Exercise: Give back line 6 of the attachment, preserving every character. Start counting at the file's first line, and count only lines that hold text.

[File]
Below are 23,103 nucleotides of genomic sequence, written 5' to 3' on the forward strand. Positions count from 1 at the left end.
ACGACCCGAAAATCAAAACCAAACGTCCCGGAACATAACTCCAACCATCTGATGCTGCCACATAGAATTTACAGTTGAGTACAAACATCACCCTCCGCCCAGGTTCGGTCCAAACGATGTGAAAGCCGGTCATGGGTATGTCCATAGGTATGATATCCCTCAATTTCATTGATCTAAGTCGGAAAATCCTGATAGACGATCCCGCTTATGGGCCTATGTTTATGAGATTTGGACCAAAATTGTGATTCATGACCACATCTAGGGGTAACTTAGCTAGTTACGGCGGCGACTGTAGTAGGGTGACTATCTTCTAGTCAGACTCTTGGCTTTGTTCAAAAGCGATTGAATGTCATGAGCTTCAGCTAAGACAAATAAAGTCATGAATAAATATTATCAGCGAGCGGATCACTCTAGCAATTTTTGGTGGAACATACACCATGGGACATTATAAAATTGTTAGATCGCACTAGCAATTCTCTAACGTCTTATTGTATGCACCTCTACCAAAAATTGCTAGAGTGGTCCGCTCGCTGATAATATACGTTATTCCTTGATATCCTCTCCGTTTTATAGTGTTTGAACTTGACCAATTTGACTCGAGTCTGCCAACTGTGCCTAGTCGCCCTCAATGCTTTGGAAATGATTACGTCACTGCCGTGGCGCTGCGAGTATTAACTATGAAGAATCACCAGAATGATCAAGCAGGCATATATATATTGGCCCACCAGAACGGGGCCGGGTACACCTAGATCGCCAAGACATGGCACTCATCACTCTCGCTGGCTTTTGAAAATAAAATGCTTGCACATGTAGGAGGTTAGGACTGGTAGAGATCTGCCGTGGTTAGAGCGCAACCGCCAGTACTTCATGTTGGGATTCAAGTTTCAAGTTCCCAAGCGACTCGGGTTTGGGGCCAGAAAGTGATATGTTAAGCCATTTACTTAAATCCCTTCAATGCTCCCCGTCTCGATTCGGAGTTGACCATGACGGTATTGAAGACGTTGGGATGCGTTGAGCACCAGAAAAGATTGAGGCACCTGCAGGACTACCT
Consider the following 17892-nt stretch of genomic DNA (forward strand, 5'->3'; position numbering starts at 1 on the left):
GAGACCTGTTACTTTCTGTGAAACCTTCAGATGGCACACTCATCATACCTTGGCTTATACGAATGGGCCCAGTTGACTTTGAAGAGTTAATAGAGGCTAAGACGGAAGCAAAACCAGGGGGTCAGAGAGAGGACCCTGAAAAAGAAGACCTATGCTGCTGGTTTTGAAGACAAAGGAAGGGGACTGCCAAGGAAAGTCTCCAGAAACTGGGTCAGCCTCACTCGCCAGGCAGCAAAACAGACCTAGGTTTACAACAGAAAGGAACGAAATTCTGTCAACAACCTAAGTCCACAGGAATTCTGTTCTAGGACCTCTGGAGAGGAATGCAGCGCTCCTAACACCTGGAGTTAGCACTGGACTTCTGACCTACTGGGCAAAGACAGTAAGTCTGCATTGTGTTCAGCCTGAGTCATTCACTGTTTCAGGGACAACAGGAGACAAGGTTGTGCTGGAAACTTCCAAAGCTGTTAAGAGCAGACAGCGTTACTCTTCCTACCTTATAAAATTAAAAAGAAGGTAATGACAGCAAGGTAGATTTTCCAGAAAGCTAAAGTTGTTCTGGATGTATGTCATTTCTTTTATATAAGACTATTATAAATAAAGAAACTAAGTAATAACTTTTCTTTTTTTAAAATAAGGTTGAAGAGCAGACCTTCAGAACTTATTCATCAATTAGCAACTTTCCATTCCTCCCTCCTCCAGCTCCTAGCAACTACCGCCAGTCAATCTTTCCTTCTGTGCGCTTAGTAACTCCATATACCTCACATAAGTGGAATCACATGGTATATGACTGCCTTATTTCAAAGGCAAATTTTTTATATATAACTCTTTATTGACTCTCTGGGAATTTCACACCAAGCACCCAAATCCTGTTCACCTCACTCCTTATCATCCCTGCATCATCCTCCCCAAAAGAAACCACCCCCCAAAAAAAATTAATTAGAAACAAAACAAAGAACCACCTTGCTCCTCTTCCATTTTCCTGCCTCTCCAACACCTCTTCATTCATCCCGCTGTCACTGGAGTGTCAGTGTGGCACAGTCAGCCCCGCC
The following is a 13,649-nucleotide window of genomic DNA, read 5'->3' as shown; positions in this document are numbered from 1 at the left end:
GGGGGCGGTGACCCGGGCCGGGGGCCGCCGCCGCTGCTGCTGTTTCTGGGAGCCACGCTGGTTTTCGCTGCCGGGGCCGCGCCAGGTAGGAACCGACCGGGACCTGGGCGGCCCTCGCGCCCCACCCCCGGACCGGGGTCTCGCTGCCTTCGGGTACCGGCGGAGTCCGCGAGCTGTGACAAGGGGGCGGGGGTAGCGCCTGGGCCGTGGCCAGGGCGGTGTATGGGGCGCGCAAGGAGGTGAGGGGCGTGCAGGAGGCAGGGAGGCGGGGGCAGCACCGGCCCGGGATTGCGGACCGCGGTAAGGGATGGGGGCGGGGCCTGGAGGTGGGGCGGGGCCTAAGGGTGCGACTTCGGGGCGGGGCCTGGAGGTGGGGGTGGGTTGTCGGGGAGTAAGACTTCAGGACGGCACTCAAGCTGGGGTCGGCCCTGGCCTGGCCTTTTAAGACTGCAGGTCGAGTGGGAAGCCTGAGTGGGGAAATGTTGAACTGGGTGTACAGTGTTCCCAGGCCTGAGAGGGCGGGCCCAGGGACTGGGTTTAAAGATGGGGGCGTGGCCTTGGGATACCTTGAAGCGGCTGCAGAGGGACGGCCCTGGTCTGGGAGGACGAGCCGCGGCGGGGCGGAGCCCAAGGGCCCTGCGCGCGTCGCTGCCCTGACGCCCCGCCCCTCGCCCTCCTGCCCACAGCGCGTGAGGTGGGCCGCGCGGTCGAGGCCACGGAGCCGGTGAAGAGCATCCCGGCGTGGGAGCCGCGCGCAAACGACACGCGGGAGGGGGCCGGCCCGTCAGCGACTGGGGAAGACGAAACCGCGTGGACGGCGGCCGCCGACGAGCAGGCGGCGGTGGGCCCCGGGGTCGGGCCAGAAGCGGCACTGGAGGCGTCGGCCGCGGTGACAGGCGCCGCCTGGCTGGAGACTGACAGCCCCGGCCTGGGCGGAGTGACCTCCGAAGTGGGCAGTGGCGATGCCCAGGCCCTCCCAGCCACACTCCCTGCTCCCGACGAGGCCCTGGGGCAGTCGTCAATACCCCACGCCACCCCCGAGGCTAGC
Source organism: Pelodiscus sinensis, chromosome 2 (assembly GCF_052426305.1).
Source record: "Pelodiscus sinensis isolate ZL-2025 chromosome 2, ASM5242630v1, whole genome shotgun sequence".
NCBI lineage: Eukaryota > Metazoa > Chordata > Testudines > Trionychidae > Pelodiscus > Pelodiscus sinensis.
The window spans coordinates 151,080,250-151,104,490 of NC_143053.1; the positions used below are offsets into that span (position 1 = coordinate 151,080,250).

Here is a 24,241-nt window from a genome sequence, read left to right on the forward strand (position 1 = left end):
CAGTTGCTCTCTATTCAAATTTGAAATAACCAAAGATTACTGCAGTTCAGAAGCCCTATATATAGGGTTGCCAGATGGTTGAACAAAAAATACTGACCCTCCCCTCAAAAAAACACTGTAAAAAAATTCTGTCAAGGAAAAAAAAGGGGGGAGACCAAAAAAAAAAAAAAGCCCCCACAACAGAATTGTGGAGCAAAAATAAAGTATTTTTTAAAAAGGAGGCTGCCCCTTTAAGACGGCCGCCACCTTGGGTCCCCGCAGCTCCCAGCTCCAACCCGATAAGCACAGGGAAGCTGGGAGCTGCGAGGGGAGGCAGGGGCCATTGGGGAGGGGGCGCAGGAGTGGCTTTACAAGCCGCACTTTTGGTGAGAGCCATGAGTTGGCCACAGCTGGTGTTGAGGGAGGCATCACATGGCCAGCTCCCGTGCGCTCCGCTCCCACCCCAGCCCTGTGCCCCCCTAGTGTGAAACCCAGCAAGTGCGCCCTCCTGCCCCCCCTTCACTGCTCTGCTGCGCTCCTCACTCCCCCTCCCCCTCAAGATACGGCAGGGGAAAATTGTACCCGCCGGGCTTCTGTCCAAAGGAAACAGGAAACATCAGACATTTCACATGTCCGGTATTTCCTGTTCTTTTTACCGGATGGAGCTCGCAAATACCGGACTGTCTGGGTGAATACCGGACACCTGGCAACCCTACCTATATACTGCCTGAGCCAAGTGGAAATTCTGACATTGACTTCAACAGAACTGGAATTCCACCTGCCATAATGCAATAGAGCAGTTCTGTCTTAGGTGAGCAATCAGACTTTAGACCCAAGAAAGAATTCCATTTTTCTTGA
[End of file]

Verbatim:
GGGGGCGGTGACCCGGGCCGGGGGCCGCCGCCGCTGCTGCTGTTTCTGGGAGCCACGCTGGTTTTCGCTGCCGGGGCCGCGCCAGGTAGGAACCGACCGGGACCTGGGCGGCCCTCGCGCCCCACCCCCGGACCGGGGTCTCGCTGCCTTCGGGTACCGGCGGAGTCCGCGAGCTGTGACAAGGGGGCGGGGGTAGCGCCTGGGCCGTGGCCAGGGCGGTGTATGGGGCGCGCAAGGAGGTGAGGGGCGTGCAGGAGGCAGGGAGGCGGGGGCAGCACCGGCCCGGGATTGCGGACCGCGGTAAGGGATGGGGGCGGGGCCTGGAGGTGGGGCGGGGCCTAAGGGTGCGACTTCGGGGCGGGGCCTGGAGGTGGGGGTGGGTTGTCGGGGAGTAAGACTTCAGGACGGCACTCAAGCTGGGGTCGGCCCTGGCCTGGCCTTTTAAGACTGCAGGTCGAGTGGGAAGCCTGAGTGGGGAAATGTTGAACTGGGTGTACAGTGTTCCCAGGCCTGAGAGGGCGGGCCCAGGGACTGGGTTTAAAGATGGGGGCGTGGCCTTGGGATACCTTGAAGCGGCTGCAGAGGGACGGCCCTGGTCTGGGAGGACGAGCCGCGGCGGGGCGGAGCCCAAGGGCCCTGCGCGCGTCGCTGCCCTGACGCCCCGCCCCTCGCCCTCCTGCCCACAGCGCGTGAGGTGGGCCGCGCGGTCGAGGCCACGGAGCCGGTGAAGAGCATCCCGGCGTGGGAGCCGCGCGCAAACGACACGCGGGAGGGGGCCGGCCCGTCAGCGACTGGGGAAGACGAAACCGCGTGGACGGCGGCCGCCGACGAGCAGGCGGCGGTGGGCCCCGGGGTCGGGCCAGAAGCGGCACTGGAGGCGTCGGCCGCGGTGACAGGCGCCGCCTGGCTGGAGACTGACAGCCCCGGCCTGGGCGGAGTGACCTCCGAAGTGGGCAGTGGCGATGCCCAGGCCCTCCCAGCCACACTCCCTGCTCCCGACGAGGCCCTGGGGCAGTCGTCAATACCCCACGCCACCCCCGAGGCTAGC